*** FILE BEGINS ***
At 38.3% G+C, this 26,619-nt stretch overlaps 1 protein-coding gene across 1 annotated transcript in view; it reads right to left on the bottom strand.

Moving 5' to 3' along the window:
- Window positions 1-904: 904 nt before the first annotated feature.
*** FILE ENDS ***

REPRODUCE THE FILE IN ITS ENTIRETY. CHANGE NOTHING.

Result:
At 38.3% G+C, this 26,619-nt stretch overlaps 1 protein-coding gene across 1 annotated transcript in view; it reads right to left on the bottom strand.

Moving 5' to 3' along the window:
- Window positions 1-904: 904 nt before the first annotated feature.